VERONA ISLAND — Paul Carter and his wife, Marilyn, built the gas station and convenience store Fort View Variety up from nothing over the past 30 years. Their roots in the area, however, go back much longer.
Marilyn Carter’s great-grandfather, Erastus, was a carpenter who worked in the island’s once-booming shipbuilding industry.
Erastus helped build that industry’s most-famous product, the S.S. Roosevelt, which Rear Adm. Robert Peary and his crew sailed in 1905 on their way to becoming the first Americans, and some of the first people, to reach the North Pole.
Erastus named his son Ross Marvin Allison, after Professor Ross Marvin of Cornell University, who was the first assistant to Peary and who died during the expedition.
A few generations later, Marilyn’s interest in her family’s history reignited when she heard that fellow Verona Island resident Verna Cox is leading an effort to build a museum on the island dedicated to the S.S. Roosevelt.
When Marilyn passed away this September, her family thought it would be a great idea to ask friends to send not flowers, but checks to the Verona Island Historical Society, which is the group leading the S.S. Roosevelt museum effort.
“Flowers fade fast, and museums last a long time,” said Paul Carter, who also happens to be allergic to some flowers.
The family raised $1,000, a windfall for the fledgling historical society.
“We’ve had yard sales, but they didn’t raise a huge amount,” Cox said, “so this was really exciting.”
“I think it’s a good memorial for mom,” added Allyson Sucy, Marilyn’s daughter. “She’d be very happy.”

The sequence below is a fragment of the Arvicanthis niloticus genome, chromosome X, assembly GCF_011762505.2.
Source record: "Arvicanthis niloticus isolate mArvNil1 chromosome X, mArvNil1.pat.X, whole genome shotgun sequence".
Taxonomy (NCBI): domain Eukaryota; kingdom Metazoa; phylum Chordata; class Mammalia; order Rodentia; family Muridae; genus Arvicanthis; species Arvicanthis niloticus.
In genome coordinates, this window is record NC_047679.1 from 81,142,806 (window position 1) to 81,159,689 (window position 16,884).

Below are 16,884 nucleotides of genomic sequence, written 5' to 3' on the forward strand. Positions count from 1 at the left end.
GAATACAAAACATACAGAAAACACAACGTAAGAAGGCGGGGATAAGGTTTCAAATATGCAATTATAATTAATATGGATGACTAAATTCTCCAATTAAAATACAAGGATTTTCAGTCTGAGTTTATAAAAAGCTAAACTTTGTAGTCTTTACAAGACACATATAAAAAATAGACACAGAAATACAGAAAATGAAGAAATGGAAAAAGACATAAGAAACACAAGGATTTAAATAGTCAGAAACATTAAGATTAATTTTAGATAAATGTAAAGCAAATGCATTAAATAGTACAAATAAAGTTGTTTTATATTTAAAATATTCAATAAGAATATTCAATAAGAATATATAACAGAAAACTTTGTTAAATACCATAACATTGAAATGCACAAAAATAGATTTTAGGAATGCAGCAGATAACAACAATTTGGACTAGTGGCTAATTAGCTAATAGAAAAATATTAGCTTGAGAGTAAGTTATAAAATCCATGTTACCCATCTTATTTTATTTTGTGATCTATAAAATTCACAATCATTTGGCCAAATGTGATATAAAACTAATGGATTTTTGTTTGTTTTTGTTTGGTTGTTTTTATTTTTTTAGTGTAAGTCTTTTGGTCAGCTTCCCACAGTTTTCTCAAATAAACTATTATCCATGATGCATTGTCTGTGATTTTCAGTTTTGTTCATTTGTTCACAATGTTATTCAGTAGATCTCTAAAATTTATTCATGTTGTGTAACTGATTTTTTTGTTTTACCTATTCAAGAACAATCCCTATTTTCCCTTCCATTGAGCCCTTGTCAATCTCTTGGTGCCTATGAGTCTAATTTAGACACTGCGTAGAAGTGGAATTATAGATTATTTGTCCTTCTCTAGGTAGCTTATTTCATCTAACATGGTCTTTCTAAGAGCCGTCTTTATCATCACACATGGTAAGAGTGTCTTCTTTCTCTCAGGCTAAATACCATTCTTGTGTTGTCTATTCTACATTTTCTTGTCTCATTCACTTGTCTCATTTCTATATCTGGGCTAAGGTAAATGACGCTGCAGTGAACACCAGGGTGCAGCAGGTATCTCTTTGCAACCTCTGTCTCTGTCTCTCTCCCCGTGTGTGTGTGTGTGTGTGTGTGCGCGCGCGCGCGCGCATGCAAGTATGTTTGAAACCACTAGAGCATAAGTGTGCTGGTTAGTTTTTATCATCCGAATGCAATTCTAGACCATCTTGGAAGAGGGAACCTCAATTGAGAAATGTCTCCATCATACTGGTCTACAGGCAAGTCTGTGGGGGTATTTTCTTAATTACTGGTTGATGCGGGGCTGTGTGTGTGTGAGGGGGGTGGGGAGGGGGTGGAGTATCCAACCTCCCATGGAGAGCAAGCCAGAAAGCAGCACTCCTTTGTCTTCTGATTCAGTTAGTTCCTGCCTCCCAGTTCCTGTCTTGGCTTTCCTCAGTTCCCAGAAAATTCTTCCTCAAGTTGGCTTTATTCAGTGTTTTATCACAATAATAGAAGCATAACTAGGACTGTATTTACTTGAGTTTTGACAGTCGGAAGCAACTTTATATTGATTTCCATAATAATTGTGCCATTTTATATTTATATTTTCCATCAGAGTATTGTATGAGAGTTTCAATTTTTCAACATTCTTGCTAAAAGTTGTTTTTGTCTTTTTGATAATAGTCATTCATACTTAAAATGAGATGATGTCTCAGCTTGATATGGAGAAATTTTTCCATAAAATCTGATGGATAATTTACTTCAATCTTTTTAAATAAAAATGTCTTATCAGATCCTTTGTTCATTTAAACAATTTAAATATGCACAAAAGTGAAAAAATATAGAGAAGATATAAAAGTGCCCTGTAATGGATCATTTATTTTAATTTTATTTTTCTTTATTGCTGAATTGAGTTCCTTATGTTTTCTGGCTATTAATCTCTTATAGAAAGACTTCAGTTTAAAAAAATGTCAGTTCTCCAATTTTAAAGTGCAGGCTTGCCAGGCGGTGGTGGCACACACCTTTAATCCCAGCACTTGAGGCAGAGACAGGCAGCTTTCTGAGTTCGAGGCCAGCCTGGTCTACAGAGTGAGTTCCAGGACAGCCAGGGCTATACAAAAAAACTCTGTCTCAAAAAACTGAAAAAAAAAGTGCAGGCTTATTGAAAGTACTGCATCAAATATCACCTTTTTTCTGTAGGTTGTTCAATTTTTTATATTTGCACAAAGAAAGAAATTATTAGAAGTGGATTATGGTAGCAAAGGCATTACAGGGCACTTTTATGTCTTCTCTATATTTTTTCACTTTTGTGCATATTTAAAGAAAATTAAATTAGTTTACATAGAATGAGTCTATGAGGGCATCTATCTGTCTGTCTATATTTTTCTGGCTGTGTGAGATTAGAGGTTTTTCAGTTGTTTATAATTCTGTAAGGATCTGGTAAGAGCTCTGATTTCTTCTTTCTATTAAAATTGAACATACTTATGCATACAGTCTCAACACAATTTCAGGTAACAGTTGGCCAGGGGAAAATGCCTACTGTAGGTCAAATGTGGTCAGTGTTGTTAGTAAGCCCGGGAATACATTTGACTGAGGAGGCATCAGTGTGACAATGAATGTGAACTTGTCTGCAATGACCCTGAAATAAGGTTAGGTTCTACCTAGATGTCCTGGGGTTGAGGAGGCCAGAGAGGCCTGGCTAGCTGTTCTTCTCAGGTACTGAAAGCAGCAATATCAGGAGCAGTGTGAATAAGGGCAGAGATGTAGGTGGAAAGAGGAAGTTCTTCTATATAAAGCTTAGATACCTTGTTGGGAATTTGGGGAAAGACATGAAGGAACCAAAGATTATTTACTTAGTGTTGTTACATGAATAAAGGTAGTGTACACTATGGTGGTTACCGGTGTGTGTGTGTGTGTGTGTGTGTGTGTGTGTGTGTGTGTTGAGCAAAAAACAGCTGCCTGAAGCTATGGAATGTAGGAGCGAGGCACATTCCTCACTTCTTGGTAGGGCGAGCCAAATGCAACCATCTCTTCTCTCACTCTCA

Cox said the donations are a good start toward the group’s $100,000 goal, which is the price of the property of an antiques store for sale on Route 1. Securing the property will allow the historical society more time to raise $150,000 to build a new home for the museum.
“The property is still for sale, but we’re biting our nails because we don’t want anyone to buy it first,” Cox said.
The 87-year-old envisions a museum filled with stories from the people who lived in the area in the late 19th and early 20th century, as told by their descendants.
There would also be models demonstrating the wooden shipbuilding process, along with photographs of the Roosevelt voyage.
Cox hopes the museum will emphasize stories over artifacts, so that visitors will get a sense of what it was like to live here over 100 years ago.
“Most historical groups have so many antiques,” she said. “They are packed with them.”
Cox met with Nick Tymoczko, the operations director of the YMCA in Bucksport, to discuss ways of getting young people involved in the museum.
Tymoczko said the museum could do activities with the YMCA’s afterschool program.
“I think it would be nice to make little replicas of the Roosevelt and maybe have a create-your-own-boat race down the Penobscot,” he said.
Cox hopes those arts and crafts projects can help students stay interested in the museum later on in life.
“You need to get the young people involved so that you don’t end up with a house full of antiques that no one wants to do anything with,” she said.
Cox said one reason for building a museum on Verona Island is to help passers-by take a left into Bucksport rather than keep driving east on Route 1.
“The S.S. Roosevelt museum is there to advertize everybody,” said Cox, who hopes to include in the museum an information center promoting the area.
“Since the mill has gone out, Bucksport needs people to turn left at the light,” she said.
The next step for the Verona Island Historical Society is to host an informational meeting with the public. The meeting will be held Dec. 1 at the Heart & Soul Building on Main Street, though the exact time is yet to be determined.
Cox hopes the meeting will help spark some interest from citizens, local politicians and business leaders. One thing’s for sure: the museum has a few fans already.
“I think it’s a heck of a good idea,” said Paul Carter. “I hope it happens.”